Dave: Well Nikki, boy I heard so much of you reflected in that little discussion there. You’ve gone right to the, okay so what are some problems and how are we going to solve those. And I want to get deeper into that. But first I just want to remind our listeners, if you’ve just joined us, you’re listening to 4 by 4 health. We’re talking with the senior vice president of operations at Sansoro health, Nikki Kent about the proposed rules from CMS and ONC for payers and given Nikki’s background in the insurance industry, she’s helping us understand both the broad view and some of the real specific challenges that are coming at this industry very quickly. So Nikki let’s continue down this road of challenges and you know I sort of think of those as divided into the technical sphere and the business agreement sphere. You started to give us a pretty good overview of the technical, so let’s stay there for a minute. As you noted these are very significant requirements in terms of the scope of data, the types of data. It’s not just administrative, it’s clinical. It’s fairly specific about the types of clinical data. It’s fairly specific at least where data exchange standards are available to be used. Bottom line is there’s going to be a lot of work to do around this. The good news is we’ve got some emerging standards and some technology very well proven in other industries that’s starting to catch on in healthcare. I’m specifically talking about of course application programming interfaces or APIs and the emergence of the FHIR standard API as a way to exchange core clinical data set. So when I look at that I go all right, well this you know again this is something we need to do as an industry. We’ve got some tools to help us get started. And it certainly parallels what we’re seeing on the digital health side. But you’ve raised a really important issue, which is that the backend systems in payers tend to be very heterogeneous and can be fragmented. My impression is they can also be really highly customized. So I know you’re not an i.t. expert, but you’ve had to deal with these things. Take us on a little tour of what you’ve seen and your understanding of some of these backend systems and how that’s going to fit with some of these core solutions.
Nikki: Well I think you’re absolutely right that there is fragmentation in the industry. And so just like the provider industry, the payer industry has gone through quite a bit of consolidation and continues to do so. And so when you look at some of these, especially the large national payers what you’re going to find is that there are multiple backend systems that support the different products that they offer and some of those may be specific to insurance requirements for individual states in which they operate as well as more broad nationwide industry standards. Then layer on top of that the different, the different offerings that they have. Whether it’s a commercial plan, whether it’s a Medicaid plan, whether it’s a Medicare advantage plan and you start to have different reporting requirements that have been historically in place around each of those. Each necessitating different types of data and in some cases different underlying data models and specialized systems to support that. And so as the industry has changed and evolved, the payer industry has needed to change and evolve to keep up with that. And as we know how each state decides to administer health insurance varies greatly. And so that has in part along with the consolidation overall in the industry led to quite a bit of the fragmentation that exists in the backend system structure.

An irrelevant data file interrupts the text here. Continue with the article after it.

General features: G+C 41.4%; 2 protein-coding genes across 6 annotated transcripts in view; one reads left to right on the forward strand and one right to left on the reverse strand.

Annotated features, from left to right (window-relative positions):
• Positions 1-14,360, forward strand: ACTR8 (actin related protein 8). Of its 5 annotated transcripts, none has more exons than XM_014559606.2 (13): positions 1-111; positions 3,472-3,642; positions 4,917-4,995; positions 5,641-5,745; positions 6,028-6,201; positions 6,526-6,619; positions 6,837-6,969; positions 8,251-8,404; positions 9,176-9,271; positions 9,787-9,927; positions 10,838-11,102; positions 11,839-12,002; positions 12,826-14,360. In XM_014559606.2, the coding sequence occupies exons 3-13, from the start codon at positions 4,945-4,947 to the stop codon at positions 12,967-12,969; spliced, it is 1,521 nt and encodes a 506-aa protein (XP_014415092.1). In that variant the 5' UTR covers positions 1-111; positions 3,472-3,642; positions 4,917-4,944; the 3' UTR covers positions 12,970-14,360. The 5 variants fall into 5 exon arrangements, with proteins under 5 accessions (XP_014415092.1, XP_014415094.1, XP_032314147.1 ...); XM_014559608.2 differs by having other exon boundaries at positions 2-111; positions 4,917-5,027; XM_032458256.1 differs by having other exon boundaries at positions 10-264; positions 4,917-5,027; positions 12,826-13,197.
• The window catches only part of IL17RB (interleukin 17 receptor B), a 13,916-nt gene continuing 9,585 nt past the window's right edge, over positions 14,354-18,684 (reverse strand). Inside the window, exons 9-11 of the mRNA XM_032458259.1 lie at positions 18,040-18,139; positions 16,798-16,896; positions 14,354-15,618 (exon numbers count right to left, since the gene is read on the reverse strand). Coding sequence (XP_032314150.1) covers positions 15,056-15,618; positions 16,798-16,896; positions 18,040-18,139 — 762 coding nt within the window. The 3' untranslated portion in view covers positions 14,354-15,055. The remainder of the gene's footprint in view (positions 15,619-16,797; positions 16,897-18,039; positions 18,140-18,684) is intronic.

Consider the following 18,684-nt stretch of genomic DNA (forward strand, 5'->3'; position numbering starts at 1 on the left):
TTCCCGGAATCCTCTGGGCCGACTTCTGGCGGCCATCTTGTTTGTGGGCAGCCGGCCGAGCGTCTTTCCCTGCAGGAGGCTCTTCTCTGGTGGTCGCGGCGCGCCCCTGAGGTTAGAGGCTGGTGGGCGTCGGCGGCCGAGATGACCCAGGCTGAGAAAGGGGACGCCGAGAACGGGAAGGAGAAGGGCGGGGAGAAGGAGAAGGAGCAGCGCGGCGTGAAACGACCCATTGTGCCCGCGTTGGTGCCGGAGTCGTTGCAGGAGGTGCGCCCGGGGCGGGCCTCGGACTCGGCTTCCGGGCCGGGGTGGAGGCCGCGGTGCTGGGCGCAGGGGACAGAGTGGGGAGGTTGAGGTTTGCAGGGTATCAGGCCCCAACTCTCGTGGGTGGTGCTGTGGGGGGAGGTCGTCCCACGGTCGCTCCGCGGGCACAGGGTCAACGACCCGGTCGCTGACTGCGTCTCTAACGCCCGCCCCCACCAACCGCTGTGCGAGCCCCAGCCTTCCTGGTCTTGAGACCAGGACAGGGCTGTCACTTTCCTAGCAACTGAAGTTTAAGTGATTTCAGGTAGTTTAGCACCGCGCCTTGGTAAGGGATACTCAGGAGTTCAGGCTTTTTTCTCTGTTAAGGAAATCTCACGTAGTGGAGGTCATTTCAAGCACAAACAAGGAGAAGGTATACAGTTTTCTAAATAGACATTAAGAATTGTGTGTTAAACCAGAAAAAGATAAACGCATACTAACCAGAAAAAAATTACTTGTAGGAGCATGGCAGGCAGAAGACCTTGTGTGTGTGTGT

Dave: God you’re giving me like a flashback, that slight nausea as I recall my day’s working in the health plan and the amount of effort that went in to customizing and maintaining these back-office systems. And I think you described it perfectly. I mean it’s this mishmash of federal requirements, state requirements, things specific to that particular insurance company. And this is all layered on top of a variety of software systems and they’ve tended to be adapted and customized over time. So it’s a real tower of babble out there. Wouldn’t you agree?
Dave: The good news that I see in this and of course you and I are biased, because it’s work, we’re deeply involved in these days is I think this combination of API technology, the emergence of the FHIR standard and it’s become more mature over time. And I would also add the emergence of increasing use of the cloud as a way to store and secure data presents a really interesting opportunity to address this in ways that we couldn’t in the past and frankly give me a whole lot of hope. So let me be really direct. I look at this and I go, thank god APIs, FHIR and the cloud are going to come to the rescue here. That combination can fairly quickly be put together with the right knowledgeable partners to offer a solution that essentially functions as a Rosetta Stone between all of those back and diverse systems and a kind of mapping to this new standard as well as a way to deploy it quickly, secure it to health care standards and scale it as necessary. Now listeners to this podcast and my friends know I tend to be a sunny optimist and I’m sure there are more devil’s in the details there. But do you see what I see, or do you see something different and again I’ll remind your guests on 4X4 health are not only allowed they are encouraged to call B.S on Dave. So have at its Nikki.